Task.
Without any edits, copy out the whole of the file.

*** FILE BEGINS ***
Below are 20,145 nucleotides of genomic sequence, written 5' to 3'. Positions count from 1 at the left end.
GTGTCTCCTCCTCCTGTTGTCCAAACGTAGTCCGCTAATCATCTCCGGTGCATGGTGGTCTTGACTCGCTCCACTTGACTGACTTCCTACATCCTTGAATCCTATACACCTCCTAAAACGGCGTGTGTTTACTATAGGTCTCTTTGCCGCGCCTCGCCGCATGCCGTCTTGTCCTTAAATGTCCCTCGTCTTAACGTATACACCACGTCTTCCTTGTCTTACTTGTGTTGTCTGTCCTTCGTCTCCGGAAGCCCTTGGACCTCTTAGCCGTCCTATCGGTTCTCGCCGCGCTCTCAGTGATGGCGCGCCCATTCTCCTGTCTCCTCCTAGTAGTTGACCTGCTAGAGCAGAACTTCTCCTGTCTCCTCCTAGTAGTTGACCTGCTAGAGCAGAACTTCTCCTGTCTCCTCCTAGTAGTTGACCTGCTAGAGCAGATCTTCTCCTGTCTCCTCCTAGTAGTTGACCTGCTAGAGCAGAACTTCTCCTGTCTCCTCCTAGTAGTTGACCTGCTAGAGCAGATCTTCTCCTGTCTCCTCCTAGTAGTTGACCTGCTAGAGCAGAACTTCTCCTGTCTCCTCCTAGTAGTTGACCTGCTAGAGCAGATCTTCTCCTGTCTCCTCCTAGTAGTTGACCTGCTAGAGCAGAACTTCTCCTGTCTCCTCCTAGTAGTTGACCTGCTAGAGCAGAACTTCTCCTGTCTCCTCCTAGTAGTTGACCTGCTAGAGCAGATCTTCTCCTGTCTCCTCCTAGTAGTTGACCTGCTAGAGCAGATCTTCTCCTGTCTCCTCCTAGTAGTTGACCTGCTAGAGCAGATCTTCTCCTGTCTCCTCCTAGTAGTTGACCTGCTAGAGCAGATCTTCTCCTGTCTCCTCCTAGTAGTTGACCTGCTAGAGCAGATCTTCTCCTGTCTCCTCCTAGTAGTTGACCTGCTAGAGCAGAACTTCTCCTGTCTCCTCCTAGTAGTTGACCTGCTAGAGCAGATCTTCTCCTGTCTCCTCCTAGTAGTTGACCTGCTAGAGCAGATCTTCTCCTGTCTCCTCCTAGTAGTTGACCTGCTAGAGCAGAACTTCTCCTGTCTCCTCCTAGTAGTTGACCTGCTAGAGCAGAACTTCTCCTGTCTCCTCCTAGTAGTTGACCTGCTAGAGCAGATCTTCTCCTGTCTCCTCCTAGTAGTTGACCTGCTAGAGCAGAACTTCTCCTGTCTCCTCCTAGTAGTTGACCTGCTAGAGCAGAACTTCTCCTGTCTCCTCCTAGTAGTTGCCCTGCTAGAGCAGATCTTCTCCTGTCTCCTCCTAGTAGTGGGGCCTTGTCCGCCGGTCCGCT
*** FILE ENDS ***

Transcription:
Below are 20,145 nucleotides of genomic sequence, written 5' to 3'. Positions count from 1 at the left end.
GTGTCTCCTCCTCCTGTTGTCCAAACGTAGTCCGCTAATCATCTCCGGTGCATGGTGGTCTTGACTCGCTCCACTTGACTGACTTCCTACATCCTTGAATCCTATACACCTCCTAAAACGGCGTGTGTTTACTATAGGTCTCTTTGCCGCGCCTCGCCGCATGCCGTCTTGTCCTTAAATGTCCCTCGTCTTAACGTATACACCACGTCTTCCTTGTCTTACTTGTGTTGTCTGTCCTTCGTCTCCGGAAGCCCTTGGACCTCTTAGCCGTCCTATCGGTTCTCGCCGCGCTCTCAGTGATGGCGCGCCCATTCTCCTGTCTCCTCCTAGTAGTTGACCTGCTAGAGCAGAACTTCTCCTGTCTCCTCCTAGTAGTTGACCTGCTAGAGCAGAACTTCTCCTGTCTCCTCCTAGTAGTTGACCTGCTAGAGCAGATCTTCTCCTGTCTCCTCCTAGTAGTTGACCTGCTAGAGCAGAACTTCTCCTGTCTCCTCCTAGTAGTTGACCTGCTAGAGCAGATCTTCTCCTGTCTCCTCCTAGTAGTTGACCTGCTAGAGCAGAACTTCTCCTGTCTCCTCCTAGTAGTTGACCTGCTAGAGCAGATCTTCTCCTGTCTCCTCCTAGTAGTTGACCTGCTAGAGCAGAACTTCTCCTGTCTCCTCCTAGTAGTTGACCTGCTAGAGCAGAACTTCTCCTGTCTCCTCCTAGTAGTTGACCTGCTAGAGCAGATCTTCTCCTGTCTCCTCCTAGTAGTTGACCTGCTAGAGCAGATCTTCTCCTGTCTCCTCCTAGTAGTTGACCTGCTAGAGCAGATCTTCTCCTGTCTCCTCCTAGTAGTTGACCTGCTAGAGCAGATCTTCTCCTGTCTCCTCCTAGTAGTTGACCTGCTAGAGCAGATCTTCTCCTGTCTCCTCCTAGTAGTTGACCTGCTAGAGCAGAACTTCTCCTGTCTCCTCCTAGTAGTTGACCTGCTAGAGCAGATCTTCTCCTGTCTCCTCCTAGTAGTTGACCTGCTAGAGCAGATCTTCTCCTGTCTCCTCCTAGTAGTTGACCTGCTAGAGCAGAACTTCTCCTGTCTCCTCCTAGTAGTTGACCTGCTAGAGCAGAACTTCTCCTGTCTCCTCCTAGTAGTTGACCTGCTAGAGCAGATCTTCTCCTGTCTCCTCCTAGTAGTTGACCTGCTAGAGCAGAACTTCTCCTGTCTCCTCCTAGTAGTTGACCTGCTAGAGCAGAACTTCTCCTGTCTCCTCCTAGTAGTTGCCCTGCTAGAGCAGATCTTCTCCTGTCTCCTCCTAGTAGTGGGGCCTTGTCCGCCGGTCCGCT